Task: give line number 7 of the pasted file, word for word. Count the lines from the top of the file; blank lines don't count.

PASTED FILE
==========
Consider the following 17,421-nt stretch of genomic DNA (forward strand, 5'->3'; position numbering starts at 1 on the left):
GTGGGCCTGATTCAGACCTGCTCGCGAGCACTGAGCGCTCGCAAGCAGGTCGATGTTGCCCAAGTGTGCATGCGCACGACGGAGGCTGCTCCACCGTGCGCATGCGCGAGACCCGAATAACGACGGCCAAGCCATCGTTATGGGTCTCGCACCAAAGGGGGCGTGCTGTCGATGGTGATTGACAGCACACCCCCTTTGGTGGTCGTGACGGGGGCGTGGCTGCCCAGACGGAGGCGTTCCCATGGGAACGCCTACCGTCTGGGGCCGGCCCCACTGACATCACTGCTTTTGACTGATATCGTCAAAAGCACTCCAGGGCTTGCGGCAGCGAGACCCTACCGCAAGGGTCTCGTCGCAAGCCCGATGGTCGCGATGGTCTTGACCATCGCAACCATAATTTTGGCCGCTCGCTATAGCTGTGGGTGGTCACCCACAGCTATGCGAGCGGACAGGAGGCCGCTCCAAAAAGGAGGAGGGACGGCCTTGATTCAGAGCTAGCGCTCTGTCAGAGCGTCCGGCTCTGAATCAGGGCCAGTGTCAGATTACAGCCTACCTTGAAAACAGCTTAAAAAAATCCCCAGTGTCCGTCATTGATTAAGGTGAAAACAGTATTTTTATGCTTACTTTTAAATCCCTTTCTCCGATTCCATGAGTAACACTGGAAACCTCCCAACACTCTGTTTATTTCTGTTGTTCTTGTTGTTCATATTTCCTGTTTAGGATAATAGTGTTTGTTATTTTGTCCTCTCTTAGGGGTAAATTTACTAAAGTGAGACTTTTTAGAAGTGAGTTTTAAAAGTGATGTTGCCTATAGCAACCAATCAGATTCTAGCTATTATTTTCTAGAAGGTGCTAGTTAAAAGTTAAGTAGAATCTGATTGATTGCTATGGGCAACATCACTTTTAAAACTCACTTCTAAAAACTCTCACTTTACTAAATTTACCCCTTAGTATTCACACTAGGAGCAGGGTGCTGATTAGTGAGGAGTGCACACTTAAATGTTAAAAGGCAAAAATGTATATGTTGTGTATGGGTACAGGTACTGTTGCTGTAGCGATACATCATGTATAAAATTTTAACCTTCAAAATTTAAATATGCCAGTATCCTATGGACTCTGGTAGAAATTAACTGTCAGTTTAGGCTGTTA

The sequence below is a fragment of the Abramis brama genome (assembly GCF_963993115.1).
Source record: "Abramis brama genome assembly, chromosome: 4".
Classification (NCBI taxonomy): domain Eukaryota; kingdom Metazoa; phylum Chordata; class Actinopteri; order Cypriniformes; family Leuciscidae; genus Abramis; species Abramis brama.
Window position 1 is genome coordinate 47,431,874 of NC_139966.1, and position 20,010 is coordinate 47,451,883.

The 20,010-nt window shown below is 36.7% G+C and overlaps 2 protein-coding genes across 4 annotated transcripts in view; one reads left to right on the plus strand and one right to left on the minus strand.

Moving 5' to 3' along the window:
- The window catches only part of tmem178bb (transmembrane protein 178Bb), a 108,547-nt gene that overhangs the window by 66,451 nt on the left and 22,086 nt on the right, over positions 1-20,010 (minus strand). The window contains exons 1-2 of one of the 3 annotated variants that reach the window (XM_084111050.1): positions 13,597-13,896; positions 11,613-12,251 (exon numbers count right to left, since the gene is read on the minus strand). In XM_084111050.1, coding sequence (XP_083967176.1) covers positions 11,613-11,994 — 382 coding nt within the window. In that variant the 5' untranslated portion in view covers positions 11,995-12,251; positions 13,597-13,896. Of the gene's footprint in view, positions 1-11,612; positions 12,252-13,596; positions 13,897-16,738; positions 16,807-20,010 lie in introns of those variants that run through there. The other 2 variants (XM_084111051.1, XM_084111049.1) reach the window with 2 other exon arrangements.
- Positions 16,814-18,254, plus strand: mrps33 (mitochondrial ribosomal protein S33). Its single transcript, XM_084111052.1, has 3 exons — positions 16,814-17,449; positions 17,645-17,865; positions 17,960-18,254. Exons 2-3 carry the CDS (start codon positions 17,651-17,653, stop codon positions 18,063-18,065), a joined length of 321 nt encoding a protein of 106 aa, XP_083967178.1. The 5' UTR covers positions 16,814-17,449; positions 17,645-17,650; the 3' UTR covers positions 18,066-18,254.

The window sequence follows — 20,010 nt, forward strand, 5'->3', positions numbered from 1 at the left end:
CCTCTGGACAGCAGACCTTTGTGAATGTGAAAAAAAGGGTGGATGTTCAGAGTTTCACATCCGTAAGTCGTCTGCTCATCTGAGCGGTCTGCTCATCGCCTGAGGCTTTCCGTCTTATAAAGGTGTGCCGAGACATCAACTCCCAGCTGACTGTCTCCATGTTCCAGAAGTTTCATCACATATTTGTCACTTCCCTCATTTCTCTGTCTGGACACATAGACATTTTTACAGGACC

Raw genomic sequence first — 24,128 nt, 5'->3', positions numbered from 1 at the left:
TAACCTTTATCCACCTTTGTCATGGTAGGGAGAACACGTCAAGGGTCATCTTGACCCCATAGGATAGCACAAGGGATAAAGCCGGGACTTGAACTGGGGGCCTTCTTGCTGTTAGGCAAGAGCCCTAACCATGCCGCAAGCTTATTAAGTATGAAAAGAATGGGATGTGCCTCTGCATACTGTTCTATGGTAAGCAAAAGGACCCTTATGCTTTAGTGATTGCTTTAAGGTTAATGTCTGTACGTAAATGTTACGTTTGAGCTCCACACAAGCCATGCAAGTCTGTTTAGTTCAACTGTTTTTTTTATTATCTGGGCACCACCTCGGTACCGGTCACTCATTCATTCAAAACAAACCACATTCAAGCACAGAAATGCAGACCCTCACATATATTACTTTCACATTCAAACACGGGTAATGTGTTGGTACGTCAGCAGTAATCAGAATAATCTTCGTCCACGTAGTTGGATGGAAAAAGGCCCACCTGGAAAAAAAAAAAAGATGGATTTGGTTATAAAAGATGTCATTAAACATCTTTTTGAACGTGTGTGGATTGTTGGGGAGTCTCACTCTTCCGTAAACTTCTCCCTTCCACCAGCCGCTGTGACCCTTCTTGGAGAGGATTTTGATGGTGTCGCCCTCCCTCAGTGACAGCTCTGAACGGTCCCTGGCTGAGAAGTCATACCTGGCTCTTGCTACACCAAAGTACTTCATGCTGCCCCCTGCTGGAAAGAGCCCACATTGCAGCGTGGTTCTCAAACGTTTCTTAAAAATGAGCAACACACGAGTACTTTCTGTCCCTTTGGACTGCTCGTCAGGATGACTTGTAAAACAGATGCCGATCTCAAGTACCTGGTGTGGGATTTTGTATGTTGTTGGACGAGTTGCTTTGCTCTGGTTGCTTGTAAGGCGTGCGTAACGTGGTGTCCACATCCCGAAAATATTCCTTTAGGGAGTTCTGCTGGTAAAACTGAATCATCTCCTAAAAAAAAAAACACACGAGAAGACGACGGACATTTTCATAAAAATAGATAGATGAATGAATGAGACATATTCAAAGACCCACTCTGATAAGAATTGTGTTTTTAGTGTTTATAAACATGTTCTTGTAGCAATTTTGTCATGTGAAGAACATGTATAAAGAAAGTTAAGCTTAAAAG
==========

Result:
The 20,010-nt window shown below is 36.7% G+C and overlaps 2 protein-coding genes across 4 annotated transcripts in view; one reads left to right on the plus strand and one right to left on the minus strand.